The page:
Carl Sagan : biography
On atheism, Sagan commented in 1981:
- An atheist is someone who is certain that God does not exist, someone who has compelling evidence against the existence of God. I know of no such compelling evidence. Because God can be relegated to remote times and places and to ultimate causes, we would have to know a great deal more about the universe than we do now to be sure that no such God exists. To be certain of the existence of God and to be certain of the nonexistence of God seem to me to be the confident extremes in a subject so riddled with doubt and uncertainty as to inspire very little confidence indeed.
Sagan also commented on Christianity, stating "My long-time view about Christianity is that it represents an amalgam of two seemingly immiscible parts, the religion of Jesus and the religion of Paul. Thomas Jefferson attempted to excise the Pauline parts of the New Testament. There wasn’t much left when he was done, but it was an inspiring document."
Regarding the relationship between religion and science, Sagan stated: "Science is not only compatible with spirituality; it is a profound source of spirituality. When we recognize our place in an immensity of light-years and in the passage of ages, when we grasp the intricacy, beauty, and subtlety of life, then that soaring feeling, that sense of elation and humility combined, is surely spiritual."
In reply to a question in 1996 about his religious beliefs, Sagan answered, "I’m agnostic".Excerpted in Sagan’s views on religion have been interpreted as a form of pantheism comparable to Einstein’s belief in Spinoza’s God.Tracy, David. "Kenosis, Sunyata, and Trinity: A Dialogue with Masao Abe." In The Emptying God: A Buddhist-Jewish-Christian Conversation, eds. John B. Cobb Jr., and Christopher Ives. Maryknoll, N.Y.: Orbis, 1990, pg. 52, ISBN 81-7030-490-3 Sagan maintained that the idea of a creator of the universe was difficult to prove or disprove and that the only conceivable scientific discovery that could challenge it would be an infinitely old universe. His last wife, Ann Druyan, stated:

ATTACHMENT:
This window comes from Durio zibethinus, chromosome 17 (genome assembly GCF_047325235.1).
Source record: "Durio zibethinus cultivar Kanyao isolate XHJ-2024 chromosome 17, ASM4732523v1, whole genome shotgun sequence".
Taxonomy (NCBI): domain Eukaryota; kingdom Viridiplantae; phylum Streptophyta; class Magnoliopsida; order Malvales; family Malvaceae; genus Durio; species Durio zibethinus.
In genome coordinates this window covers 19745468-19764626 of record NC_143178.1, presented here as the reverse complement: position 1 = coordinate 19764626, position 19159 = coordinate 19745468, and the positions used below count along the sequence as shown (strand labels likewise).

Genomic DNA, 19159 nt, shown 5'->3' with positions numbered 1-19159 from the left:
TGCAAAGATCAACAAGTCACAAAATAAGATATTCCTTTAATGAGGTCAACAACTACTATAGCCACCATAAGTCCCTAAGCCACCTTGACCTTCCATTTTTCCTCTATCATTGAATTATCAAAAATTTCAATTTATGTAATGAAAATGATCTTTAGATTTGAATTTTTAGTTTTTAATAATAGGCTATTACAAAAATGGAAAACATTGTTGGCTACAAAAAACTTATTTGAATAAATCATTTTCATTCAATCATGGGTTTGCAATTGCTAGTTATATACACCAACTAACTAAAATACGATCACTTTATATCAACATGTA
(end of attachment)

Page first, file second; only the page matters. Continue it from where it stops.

- When my husband died, because he was so famous and known for not being a believer, many people would come up to me—it still sometimes happens—and ask me if Carl changed at the end and converted to a belief in an afterlife. They also frequently ask me if I think I will see him again. Carl faced his death with unflagging courage and never sought refuge in illusions. The tragedy was that we knew we would never see each other again. I don’t ever expect to be reunited with Carl.
In 2006, Ann Druyan edited Sagan’s 1985 Glasgow Gifford Lectures in Natural Theology into a book, The Varieties of Scientific Experience: A Personal View of the Search for God, in which he elaborates on his views of divinity in the natural world. Sagan is also widely regarded as a freethinker or skeptic; one of his most famous quotations, in Cosmos, was, "Extraordinary claims require extraordinary evidence" (called the "Sagan Standard" by some). This was based on a nearly identical statement by fellow founder of the Committee for the Scientific Investigation of Claims of the Paranormal, Marcello Truzzi, "An extraordinary claim requires extraordinary proof." This idea had been earlier aphorized in Theodore Flournoy’s work From India to the Planet Mars (1900) from a longer quote by Pierre-Simon Laplace (1749–1827), a French mathematician and astronomer, as the Principle of Laplace: "The weight of the evidence should be proportioned to the strangeness of the facts." tr. Daniel B. Vermilye
Late in his life, Sagan’s books elaborated on his skeptical, naturalistic view of the world. In The Demon-Haunted World: Science as a Candle in the Dark, he presented tools for testing arguments and detecting fallacious or fraudulent ones, essentially advocating wide use of critical thinking and the scientific method. The compilation Billions and Billions: Thoughts on Life and Death at the Brink of the Millennium, published in 1997 after Sagan’s death, contains essays written by Sagan, such as his views on abortion, and his widow Ann Druyan’s account of his death as a skeptic, agnostic, and freethinker.